In the NHS, there is a real danger that the move to integration risks jettisoning some important principles of openness, transparency and accountability. In seeming to downgrade the importance of patient choice, and increasing the importance of top-down planning, we risk heading back to the 1970s – creating not integrated care systems (ICSs), but local monopolies.

But all too often the NHS plan for integration is simply a plan for NHS organisations. Independent and voluntary providers have been excluded from local system planning, and seen contracts ignored or overridden. We know we need the capacity and creativity of the independent and voluntary sectors to both complement and challenge NHS organisations, but we are increasingly concerned they don’t have a seat at the table.

If integration simply becomes about bringing more and more services in-house in NHS organisations, then, ultimately, patients will lose out. We are calling for a vision of NHS integration that is about openness, responsiveness and accountability – challenging providers to work together to the benefit of patients, and holding them to account when they don’t.

The NHS Long-Term Plan will set a direction of travel which looks set to create ICSs across England, covering around one million people each (though with variations, for example where there are metropolitan elected mayors). They will have responsibility for allocating health – and perhaps social care – spending and for agreeing local priorities.

Thus far, there has been relatively little public debate and less public understanding of these bodies which currently have no statutory powers and are, in effect, coalitions of the willing. But that will change, and these will, or should, be the engine rooms driving new ways of delivering care in every part of the country.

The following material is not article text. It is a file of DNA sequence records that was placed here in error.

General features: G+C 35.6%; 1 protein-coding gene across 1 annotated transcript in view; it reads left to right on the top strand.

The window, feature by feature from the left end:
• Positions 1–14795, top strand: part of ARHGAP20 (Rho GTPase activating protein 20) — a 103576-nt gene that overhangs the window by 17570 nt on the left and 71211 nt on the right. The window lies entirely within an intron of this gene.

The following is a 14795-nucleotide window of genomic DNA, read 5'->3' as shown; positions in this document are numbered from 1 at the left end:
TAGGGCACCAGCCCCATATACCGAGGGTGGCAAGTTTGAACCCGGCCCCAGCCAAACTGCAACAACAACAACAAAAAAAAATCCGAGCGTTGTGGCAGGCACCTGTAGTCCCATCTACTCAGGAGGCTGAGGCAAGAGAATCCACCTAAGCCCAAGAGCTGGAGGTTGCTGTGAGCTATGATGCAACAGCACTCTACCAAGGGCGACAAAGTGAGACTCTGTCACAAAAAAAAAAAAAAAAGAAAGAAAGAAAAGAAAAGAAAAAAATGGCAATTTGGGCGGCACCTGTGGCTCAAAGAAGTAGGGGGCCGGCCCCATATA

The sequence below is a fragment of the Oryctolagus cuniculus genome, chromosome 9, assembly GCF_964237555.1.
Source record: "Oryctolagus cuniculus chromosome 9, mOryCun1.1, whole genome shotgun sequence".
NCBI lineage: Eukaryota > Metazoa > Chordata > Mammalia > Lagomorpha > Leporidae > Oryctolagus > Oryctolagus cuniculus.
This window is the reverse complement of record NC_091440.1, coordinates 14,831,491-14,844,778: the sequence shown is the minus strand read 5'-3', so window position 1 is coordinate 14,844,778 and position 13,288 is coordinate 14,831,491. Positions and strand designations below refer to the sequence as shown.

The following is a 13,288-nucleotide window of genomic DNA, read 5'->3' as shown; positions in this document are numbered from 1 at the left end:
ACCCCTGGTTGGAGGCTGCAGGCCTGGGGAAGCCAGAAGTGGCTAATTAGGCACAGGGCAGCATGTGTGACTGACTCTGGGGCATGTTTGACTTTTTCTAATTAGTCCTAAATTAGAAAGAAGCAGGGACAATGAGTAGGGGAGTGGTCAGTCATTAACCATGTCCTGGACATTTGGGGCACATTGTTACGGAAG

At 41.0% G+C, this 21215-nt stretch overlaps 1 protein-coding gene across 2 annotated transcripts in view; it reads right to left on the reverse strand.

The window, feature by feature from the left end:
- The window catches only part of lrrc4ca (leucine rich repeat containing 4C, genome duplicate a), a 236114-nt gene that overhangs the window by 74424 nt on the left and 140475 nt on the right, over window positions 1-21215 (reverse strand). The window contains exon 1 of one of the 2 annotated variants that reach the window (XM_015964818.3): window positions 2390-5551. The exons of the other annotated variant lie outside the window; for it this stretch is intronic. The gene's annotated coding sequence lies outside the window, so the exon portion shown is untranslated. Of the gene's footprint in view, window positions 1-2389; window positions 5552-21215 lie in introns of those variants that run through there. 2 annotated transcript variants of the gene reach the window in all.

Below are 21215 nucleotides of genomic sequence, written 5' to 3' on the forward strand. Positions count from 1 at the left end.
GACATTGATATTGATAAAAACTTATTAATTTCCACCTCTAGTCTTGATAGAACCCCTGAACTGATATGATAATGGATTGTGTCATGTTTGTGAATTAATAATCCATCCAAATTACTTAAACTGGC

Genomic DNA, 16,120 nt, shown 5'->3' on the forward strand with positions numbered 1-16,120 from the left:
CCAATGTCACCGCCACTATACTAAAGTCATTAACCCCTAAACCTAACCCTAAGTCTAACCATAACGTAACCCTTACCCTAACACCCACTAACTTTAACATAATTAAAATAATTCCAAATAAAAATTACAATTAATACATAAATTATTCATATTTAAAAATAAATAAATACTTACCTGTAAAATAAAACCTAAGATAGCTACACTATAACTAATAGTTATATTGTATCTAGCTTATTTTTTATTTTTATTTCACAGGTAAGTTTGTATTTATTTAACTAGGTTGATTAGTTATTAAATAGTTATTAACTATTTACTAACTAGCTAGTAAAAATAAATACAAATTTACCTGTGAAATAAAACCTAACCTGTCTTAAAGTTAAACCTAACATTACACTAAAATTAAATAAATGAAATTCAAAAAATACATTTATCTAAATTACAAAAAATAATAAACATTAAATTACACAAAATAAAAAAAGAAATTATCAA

One test will be that the government must make sure all providers of NHS and care services, whether they be from the statutory, independent, voluntary or community sectors, have an equal place around the table. We need the capacity and creativity of the independent, community, and voluntary sectors to complement and challenge NHS organisations.

The chair of NHS Improvement, Baroness Harding, told a recent meeting of the Independent Healthcare Network (part of the NHS Confederation) that the independent and voluntary sectors had a vital role to play in the new NHS, and that they would be actively encouraged to contribute to and shape the future pattern of services. We need to see those promises in print. 

And we must not lose sight of one of the real gains of recent years: increasing patient choice. There will always be a limit on this given the nature of healthcare services, rurality, and cost, but we should be doing everything we can to encourage more, not less, choice. Traditionally this has been around routine operations, 22% of which are now carried out by independent operators and, providing they are giving great care and value for money, that should be encouraged alongside great NHS care. But we also need to explore greater choice for people living with chronic disease, and again it should not matter who is providing that care or support; so long as it is high-quality, good value, and joined up to other services.

We need a vision of NHS integration in the plan that promotes a diverse range of providers and fosters openness, responsiveness ,and accountability – challenging everyone in the system to work together for patients, and holding them to account when they don’t. We must get this right – the plan is a once in a generation chance to shape an NHS for at least the next decade, Brexit permitting…